A reexamination of black-white mean differences in work performance: More data, more moderators.
McKay, Patrick F.; McDaniel, Michael A.
Journal of Applied Psychology, Vol 91(3), May 2006, 538-554.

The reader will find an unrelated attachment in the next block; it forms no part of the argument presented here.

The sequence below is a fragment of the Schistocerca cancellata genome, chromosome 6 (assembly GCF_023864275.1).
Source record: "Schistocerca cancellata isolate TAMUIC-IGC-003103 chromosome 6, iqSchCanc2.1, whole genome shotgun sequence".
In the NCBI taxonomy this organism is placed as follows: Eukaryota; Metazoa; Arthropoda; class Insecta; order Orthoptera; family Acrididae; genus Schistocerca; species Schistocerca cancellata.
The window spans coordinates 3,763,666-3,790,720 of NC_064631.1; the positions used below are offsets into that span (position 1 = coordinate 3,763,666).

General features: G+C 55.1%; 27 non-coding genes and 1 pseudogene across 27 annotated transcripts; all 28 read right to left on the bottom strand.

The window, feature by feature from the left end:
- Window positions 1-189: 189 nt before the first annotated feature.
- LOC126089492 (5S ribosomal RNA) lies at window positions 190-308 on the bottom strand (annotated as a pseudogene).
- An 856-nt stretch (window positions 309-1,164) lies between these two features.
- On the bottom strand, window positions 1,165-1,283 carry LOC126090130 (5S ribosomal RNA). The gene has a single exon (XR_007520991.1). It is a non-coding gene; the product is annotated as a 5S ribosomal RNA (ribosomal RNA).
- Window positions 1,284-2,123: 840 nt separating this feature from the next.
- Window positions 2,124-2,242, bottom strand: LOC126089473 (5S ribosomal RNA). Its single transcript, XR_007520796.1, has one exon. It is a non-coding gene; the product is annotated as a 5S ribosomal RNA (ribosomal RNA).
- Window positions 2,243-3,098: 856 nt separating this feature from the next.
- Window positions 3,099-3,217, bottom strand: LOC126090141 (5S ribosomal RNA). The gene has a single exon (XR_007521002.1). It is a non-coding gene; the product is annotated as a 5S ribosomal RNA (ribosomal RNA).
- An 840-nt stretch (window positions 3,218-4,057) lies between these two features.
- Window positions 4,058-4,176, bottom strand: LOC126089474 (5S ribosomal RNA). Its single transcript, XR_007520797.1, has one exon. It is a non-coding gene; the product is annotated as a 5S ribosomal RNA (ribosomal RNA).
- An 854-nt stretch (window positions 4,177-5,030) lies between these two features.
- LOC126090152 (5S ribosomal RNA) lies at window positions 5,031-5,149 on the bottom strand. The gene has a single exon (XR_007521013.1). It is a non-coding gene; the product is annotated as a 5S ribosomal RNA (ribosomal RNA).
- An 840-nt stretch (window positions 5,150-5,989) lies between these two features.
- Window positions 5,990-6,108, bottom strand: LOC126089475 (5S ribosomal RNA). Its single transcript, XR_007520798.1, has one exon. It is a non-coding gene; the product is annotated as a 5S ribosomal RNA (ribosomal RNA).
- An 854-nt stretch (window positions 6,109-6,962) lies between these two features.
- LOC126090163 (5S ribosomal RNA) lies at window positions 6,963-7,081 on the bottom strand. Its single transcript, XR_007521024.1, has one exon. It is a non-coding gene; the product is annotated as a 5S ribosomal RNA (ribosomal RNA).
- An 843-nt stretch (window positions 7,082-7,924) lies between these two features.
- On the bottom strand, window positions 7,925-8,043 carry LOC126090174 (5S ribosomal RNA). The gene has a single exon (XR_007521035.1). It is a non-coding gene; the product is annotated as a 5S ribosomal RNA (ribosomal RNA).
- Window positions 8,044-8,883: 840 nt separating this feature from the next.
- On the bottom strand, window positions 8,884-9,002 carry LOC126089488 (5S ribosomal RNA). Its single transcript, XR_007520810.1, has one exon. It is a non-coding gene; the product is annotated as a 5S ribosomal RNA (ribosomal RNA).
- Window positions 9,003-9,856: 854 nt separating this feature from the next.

This study is the largest meta-analysis to date of Black-White mean differences in work performance. The authors examined several moderators not addressed in previous research. Findings indicate that mean racial differences in performance favor Whites (d = 0.27). Effect sizes were most strongly moderated by criterion type and the cognitive loading of criteria, whereas data source and measurement level were influential moderators to a lesser extent. Greater mean differences were found for highly cognitively loaded criteria, data reported in unpublished sources, and for performance measures consisting of multiple item scales. On the basis of these findings, the authors hypothesize several potential determinants of mean racial differences in job performance. (PsycINFO Database Record (c) 2012 APA, all rights reserved)